Fernando Ravsberg

One of the common practices of shopkeepers in state-owned stores in Cuba is to mark up the prices on products – with the increases going directly into their pockets. Photo: Raquel Perez

HAVANA TIMES — The Ministry of Finance of Cuba has decided to standardize the prices of 100 basic products — from soap to the chicken — in all stores that sell in hard currency.

This leveling will mean a sharp reduction in prices; in the case of chicken breast, for example, it will sell for a maximum of €3.65 per kg, which implies a reduction of €1.23 compared to what was charged in the most expensive grocery stores. (1 Euro € = 1.24 USD)

Though all commerce in Cuba is monopolized by the government, supermarket chains had maintained price differentials. Administrative ineptitude of some of their managers, employee theft and multas (“commissions”) added to products were the main reasons for these differing prices.

With the action taken by the government it will be more difficult to disguise the poor management of supermarkets, theft will be limited a little and any “commissions” being charged will become more apparent.

The latter is a premium that is applied to products, one that ends up in the pockets of the managers and other store employees. The same stove could have cost €180 more in one store compared to another, just as the price differentials on two identical bikes could have ranged from €30 to €100.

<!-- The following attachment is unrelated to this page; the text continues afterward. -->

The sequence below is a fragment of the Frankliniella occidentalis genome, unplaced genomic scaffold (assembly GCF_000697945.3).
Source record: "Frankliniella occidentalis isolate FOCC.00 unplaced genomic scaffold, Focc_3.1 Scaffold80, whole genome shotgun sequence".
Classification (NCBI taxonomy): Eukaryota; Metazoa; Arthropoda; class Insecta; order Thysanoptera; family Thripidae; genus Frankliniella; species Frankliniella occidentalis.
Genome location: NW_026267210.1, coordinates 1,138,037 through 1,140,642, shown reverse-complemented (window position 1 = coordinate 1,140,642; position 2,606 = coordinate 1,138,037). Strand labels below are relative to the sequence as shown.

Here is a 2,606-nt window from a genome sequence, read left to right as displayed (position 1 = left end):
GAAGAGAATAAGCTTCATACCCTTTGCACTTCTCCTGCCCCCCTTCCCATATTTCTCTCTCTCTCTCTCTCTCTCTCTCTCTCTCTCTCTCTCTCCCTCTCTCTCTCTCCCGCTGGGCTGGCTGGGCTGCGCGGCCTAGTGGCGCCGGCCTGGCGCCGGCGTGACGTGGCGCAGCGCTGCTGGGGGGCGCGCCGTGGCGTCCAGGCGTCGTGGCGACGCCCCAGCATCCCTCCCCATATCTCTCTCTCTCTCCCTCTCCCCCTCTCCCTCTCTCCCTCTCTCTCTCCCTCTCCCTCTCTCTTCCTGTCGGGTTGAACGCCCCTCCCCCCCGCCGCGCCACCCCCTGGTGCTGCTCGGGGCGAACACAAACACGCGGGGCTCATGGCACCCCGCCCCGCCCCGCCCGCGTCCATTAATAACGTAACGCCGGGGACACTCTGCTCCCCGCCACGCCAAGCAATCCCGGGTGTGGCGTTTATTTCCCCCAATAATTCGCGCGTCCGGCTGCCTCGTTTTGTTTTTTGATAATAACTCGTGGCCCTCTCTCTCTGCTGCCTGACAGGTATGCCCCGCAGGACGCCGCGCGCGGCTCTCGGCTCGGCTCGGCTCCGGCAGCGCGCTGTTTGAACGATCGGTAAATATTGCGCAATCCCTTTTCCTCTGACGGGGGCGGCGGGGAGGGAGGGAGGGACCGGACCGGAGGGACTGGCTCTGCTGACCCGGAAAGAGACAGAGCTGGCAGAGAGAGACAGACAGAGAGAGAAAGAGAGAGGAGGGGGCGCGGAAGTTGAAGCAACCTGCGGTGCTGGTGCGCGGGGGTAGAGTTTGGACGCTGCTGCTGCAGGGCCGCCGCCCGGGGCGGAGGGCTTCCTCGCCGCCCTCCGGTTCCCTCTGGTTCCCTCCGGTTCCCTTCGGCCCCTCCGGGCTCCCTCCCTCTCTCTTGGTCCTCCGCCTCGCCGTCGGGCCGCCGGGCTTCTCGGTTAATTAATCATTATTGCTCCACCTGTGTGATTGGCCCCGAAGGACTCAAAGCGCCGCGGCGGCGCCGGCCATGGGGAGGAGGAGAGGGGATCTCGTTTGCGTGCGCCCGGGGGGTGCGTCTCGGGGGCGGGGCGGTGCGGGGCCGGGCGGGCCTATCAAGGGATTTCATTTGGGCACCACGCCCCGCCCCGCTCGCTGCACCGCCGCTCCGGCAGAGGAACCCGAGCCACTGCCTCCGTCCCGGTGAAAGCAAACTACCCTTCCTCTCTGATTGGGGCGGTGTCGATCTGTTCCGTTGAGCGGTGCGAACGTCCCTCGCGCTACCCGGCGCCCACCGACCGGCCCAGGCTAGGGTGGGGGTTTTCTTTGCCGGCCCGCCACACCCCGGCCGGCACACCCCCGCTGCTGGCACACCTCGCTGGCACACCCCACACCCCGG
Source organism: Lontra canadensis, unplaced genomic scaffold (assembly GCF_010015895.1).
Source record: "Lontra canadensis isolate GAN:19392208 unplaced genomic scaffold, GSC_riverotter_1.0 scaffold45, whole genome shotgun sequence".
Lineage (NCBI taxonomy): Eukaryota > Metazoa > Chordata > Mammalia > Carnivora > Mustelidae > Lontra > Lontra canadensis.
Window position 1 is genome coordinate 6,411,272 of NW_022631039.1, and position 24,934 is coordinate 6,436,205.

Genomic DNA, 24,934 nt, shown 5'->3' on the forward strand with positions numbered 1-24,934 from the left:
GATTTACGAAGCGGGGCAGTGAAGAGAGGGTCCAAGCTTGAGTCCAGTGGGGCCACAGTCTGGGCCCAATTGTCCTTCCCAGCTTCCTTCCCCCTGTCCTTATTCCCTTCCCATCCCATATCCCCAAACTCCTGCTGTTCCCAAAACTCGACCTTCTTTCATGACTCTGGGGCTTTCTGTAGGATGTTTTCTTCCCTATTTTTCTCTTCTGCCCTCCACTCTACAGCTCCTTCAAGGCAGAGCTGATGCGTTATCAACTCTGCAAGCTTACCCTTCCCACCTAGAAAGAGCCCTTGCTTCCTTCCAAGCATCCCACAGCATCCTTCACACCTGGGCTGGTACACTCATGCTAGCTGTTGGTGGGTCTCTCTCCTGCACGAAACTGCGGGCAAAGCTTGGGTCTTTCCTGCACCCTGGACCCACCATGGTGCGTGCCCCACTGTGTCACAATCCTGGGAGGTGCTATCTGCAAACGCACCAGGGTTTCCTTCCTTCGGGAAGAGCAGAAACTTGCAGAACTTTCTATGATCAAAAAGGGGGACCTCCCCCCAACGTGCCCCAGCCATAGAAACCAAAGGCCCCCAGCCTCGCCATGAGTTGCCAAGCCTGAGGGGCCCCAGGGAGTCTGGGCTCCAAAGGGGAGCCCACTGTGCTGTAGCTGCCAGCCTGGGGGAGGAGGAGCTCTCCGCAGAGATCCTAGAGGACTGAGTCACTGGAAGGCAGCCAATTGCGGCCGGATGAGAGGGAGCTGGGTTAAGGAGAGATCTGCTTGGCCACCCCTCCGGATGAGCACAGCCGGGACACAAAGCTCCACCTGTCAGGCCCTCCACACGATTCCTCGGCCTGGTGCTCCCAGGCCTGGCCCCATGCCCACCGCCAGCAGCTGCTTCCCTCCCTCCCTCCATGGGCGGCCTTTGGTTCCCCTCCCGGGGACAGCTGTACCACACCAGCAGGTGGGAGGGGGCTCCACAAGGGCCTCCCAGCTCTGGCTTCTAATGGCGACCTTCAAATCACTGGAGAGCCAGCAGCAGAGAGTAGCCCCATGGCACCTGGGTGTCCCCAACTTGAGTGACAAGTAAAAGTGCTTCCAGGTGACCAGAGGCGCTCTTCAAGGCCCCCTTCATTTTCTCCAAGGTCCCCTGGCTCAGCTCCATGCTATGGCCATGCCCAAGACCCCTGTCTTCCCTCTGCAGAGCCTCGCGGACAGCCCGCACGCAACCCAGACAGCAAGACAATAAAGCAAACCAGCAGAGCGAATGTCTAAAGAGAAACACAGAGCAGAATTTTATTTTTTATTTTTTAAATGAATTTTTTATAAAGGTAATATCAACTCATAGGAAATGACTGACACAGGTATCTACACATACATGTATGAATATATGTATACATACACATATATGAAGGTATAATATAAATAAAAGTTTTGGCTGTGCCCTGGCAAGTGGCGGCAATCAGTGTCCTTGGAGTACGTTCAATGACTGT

“Commissions” are the most common tactic used by Cuban shopkeepers, but not the only one. Included among the others are adding water to chickens before freezing them so as to obtain greater selling weights, tapering with supermarket scales and punching holes in bags of detergent in order to steal some of their contents.

State-run warehouses, stores and markets have been the main sources from which the black market on the island is fed.

The new measure applied by the Ministry of Finance implies a reduction in prices in Cuba and new limits to the overcharging of consumers. Photo: Raquel Perez

Parallel operations in hard currency stores were so lucrative that jobs were sold for thousands of dollars. People on the island joke that you can determine how long a person has been working in one of these supermarkets by the number of gold chains they have hanging from their neck.

Ines Arguelles Gutierrez, the general director of pricing in the Ministry of Finance, said that hiring policy isn’t rigid enough and that the ministry is continuing to study other products that can be added to the list.

She added that prices of merchandise will be reviewed at least once a year to calculate the costs of imports, raw materials and other items.

In this manner protection will remain against price tampering on at least 100 basic food and hygiene products. Prices can no longer be manipulated at the expense of the consumer, despite the fact that prices in hard currency shops will still remain high.

Counting the food that’s subsidized (on ration cards) by the government, in addition to farm products sold in pesos and those products sold in hard currency, Cuban economists estimate that about €70 per month is required to cover the median family budget, almost double what the typical family receives in wages and pensions.

 

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